Belated Happy Customer Service Week!
How did you celebrate the week?
Now, in case you’ve been living under a rock and have no idea what we are talking about, I’ll be nice and enlighten you…
The first week of October was Customer Service Week. Businesses around the world took that opportunity to celebrate and show their heartfelt appreciation to their customers.
(So if you were probably wondering why business owners were offering you muffins all week, now you know…)
The good thing about customer service week is that it is not only about the external customer. It is equally about the internal customers, aka, your employees.
If the external customer is King, the internal customer is the chariot that brings in the King. Keep that chariot well-polished, repaired and functional, and you will hear angels singing in heaven!
In a nutshell, employees are superheroes sans capes. The Champions of your brand. The unsung heroes who should be celebrated just like external customers.
We’ll look at some quick sure-fire ways (in no particular order) to keep these champions happy then I’ll share with you a lesson that I learned from the 2009 New York marathon so stay with me:
1. Involve them in the vision:
Make sure that all employees are aware of what the company hopes to accomplish. Some businesses go to the extent of posting their vision statement in strategic places throughout the organization. It is a good constant reminder of why they set the alarm clock in the first place…
2. Have a clear promotion path:
No one likes to be stuck in the same position year on out. Make it clear as to what will get them from where they are today to the next level.
3. Be fair:
Nothing kills morale as much as feeling unfairly treated.
4. Celebrate milestones:
Milestones can be as tiny as meeting a small target. This makes the employees feel valued and appreciated.
5. Praise in public, reprimand in private:
Yes, just as there will be milestones to be celebrated, there will be moments when employees will need correcting. Correct when you have to but do it away from the public eye.
6. Make the office employee-friendly:
Celebrate birthdays, anniversaries and even personal achievements. Remember, in today’s fast-paced world, we spend more time in the office than with our families.
7. It’s never that serious! Make them laugh a little bit:
Office environments can be pretty tense. What with missed deadlines, complaining customers, and even petty office politics? Through it all, try to see the funny side.
8. Build relationships:
Retaining employees is all about building relationships so Know Your (internal) Customers (KYC). This will help you personalize your emails and conversations.
Remember significant things about your employees, appreciate their personal achievements and always, always say thank you.
10. Follow up on issues.
11. Answer questions.
As you build your business, have a, “No employee left behind” policy and foster an, “We are all in this together” atmosphere.
This will be a win-win for the employees and the organization as was demonstrated in the New York 2009 marathon that I mentioned earlier.
This is how it went down…
The day was a cold New York November morning. In that race was one Paula Radcliff. Paula had promised her fans, and indeed the world, that that was going to be the day when she’d break her long-standing world record of 2 hours 15 mins and 25 seconds.
However, as the elite runners got to the 30th kilometer, it was evident that Paula was in trouble. She was slowing down. Seeing this opportunity, the other elite runners ran passed Paula, seeing this as an opportunity to get a podium finish. But not one Derartu Tulu.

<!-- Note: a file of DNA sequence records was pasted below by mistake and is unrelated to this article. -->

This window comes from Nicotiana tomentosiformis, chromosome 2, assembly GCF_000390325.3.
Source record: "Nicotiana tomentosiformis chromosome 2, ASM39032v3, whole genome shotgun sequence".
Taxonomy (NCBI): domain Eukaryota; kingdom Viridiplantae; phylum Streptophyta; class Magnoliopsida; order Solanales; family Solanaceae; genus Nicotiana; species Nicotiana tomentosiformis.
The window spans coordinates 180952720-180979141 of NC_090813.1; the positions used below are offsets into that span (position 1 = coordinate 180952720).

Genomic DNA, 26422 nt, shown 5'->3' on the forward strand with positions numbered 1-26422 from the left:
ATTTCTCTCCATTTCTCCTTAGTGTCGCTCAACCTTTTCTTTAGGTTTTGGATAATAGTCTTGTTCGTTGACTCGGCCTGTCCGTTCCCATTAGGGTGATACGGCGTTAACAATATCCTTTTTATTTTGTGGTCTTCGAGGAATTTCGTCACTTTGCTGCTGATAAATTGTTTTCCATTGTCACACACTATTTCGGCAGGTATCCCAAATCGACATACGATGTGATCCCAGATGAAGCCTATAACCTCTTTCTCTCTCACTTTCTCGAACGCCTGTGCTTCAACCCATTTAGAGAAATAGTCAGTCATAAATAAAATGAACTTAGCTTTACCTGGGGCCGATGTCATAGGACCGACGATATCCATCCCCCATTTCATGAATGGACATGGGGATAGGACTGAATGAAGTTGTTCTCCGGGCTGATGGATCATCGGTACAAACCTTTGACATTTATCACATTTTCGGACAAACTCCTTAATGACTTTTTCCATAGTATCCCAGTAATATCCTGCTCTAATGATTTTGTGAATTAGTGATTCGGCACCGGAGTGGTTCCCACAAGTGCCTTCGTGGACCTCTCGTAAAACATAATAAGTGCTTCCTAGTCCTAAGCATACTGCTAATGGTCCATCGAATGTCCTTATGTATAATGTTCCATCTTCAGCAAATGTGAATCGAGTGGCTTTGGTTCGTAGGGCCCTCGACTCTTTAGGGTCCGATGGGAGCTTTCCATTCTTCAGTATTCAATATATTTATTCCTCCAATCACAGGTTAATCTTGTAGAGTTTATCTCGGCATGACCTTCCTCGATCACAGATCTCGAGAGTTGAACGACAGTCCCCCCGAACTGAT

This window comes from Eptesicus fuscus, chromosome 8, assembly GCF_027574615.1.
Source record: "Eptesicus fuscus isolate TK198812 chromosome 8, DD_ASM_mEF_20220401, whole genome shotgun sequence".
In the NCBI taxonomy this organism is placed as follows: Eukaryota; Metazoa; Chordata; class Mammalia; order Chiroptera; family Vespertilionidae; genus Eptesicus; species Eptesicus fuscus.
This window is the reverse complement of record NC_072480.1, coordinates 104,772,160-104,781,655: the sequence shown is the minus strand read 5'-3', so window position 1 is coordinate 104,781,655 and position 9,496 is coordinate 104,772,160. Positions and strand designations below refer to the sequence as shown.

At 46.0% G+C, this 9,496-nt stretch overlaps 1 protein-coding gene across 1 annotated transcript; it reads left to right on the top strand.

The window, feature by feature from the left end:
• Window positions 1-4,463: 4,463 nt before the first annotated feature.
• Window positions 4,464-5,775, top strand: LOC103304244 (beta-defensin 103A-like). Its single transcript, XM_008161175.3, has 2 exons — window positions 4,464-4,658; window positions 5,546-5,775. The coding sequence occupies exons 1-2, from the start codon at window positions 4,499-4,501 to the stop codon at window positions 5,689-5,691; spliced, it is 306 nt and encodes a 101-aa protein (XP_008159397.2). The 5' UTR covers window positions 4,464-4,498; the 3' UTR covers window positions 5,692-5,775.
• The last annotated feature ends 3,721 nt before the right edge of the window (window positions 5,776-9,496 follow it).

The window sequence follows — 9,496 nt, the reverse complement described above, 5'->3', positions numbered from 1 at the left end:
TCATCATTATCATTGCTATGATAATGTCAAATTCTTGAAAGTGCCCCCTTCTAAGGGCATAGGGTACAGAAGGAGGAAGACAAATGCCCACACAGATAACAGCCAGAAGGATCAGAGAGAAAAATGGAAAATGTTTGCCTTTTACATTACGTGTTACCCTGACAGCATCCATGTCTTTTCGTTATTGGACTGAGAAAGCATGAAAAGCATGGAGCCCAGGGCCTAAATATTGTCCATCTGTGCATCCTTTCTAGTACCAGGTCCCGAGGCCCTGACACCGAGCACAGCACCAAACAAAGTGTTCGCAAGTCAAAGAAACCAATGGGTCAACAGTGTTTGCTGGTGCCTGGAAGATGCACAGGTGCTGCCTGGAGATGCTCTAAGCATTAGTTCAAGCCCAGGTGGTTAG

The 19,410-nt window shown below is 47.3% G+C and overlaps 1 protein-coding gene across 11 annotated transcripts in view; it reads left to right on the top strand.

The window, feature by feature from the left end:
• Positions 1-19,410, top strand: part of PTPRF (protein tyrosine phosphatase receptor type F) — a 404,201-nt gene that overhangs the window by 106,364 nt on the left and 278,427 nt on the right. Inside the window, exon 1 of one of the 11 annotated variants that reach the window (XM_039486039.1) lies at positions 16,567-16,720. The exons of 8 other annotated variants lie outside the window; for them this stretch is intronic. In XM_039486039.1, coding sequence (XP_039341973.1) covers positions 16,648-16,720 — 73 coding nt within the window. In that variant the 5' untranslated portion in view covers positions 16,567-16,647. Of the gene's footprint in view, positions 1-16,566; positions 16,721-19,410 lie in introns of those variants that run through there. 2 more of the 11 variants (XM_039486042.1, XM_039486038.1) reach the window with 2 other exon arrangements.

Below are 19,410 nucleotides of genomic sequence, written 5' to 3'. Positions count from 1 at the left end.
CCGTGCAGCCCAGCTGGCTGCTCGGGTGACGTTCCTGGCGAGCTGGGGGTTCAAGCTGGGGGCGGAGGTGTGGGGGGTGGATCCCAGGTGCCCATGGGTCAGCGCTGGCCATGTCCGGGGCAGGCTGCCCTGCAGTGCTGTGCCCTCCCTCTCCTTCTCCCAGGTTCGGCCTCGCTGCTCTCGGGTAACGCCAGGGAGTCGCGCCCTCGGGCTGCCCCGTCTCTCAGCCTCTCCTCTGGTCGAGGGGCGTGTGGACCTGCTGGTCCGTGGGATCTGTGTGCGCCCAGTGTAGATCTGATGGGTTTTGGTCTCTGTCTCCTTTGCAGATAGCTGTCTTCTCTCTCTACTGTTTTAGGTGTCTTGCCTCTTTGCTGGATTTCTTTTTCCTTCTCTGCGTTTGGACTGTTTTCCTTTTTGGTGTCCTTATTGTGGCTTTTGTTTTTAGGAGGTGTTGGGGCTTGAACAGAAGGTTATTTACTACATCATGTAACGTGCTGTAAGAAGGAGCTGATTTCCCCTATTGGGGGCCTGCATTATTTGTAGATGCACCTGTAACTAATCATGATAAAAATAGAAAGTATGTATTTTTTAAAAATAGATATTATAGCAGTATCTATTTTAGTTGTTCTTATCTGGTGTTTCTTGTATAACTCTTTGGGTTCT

Derartu Tulu was an Ethiopian runner who was trying to make a comeback after a long break. She slowed down and could be seen egging Paula not to give up. Soon, the two were on their way, running side by side.
But at the 35th km, it was evident that Paula was once again struggling. Once again, instead of taking advantage of the situation, Derartu slowed down once again to encourage Paula.
The question in everyone’s mind was, why would Derartu, who badly needed the prize money, slow down to encourage her biggest competitor?
The answer was, Derartu was from a small close knit village where they believed that one does not leave someone else struggling by the roadside.
If you are wondering how the race finally played out, even after Derartu slowed down to encourage Paula, she still went on to win the 2009 New York marathon.
And that’s not all. Upon completion, Derartu did not go the reporters’ desk as is customary with marathon winners. Instead, she stood at the finish line and waited for fourth place finisher, Paula Radcliff and as Paula crossed the finish line, she collapsed in Derartu’s arms.
Why am I telling you this story? Because to me, it speaks volumes of the importance of encouraging each other. The importance of being a part of someone else’s journey especially when you know that it means a lot to them.
Employers should not be so focused on the business that they fail to see their employees struggling by the roadside. Instead, like Derartu, they should be encouraging their struggling employees and waiting for them at the finish line to celebrate together.
It’s all about putting Humans before Profits.
Always remember, you are all in the rat race together. Keep your employees happy, and they will make the best salespeople. Salespeople who know how to handle difficult situations and who will ultimately turn your customers into evangelists. (Customers who sing nothing but praises for your brand).
Just like the legendary Hollywood actor Jack Lemon once said, “No matter how successful you get, always remember to send the elevator back down.” So as your business grows, remember to send the elevator back for your employees. So you can stand at the finish line to celebrate your accomplishments and more…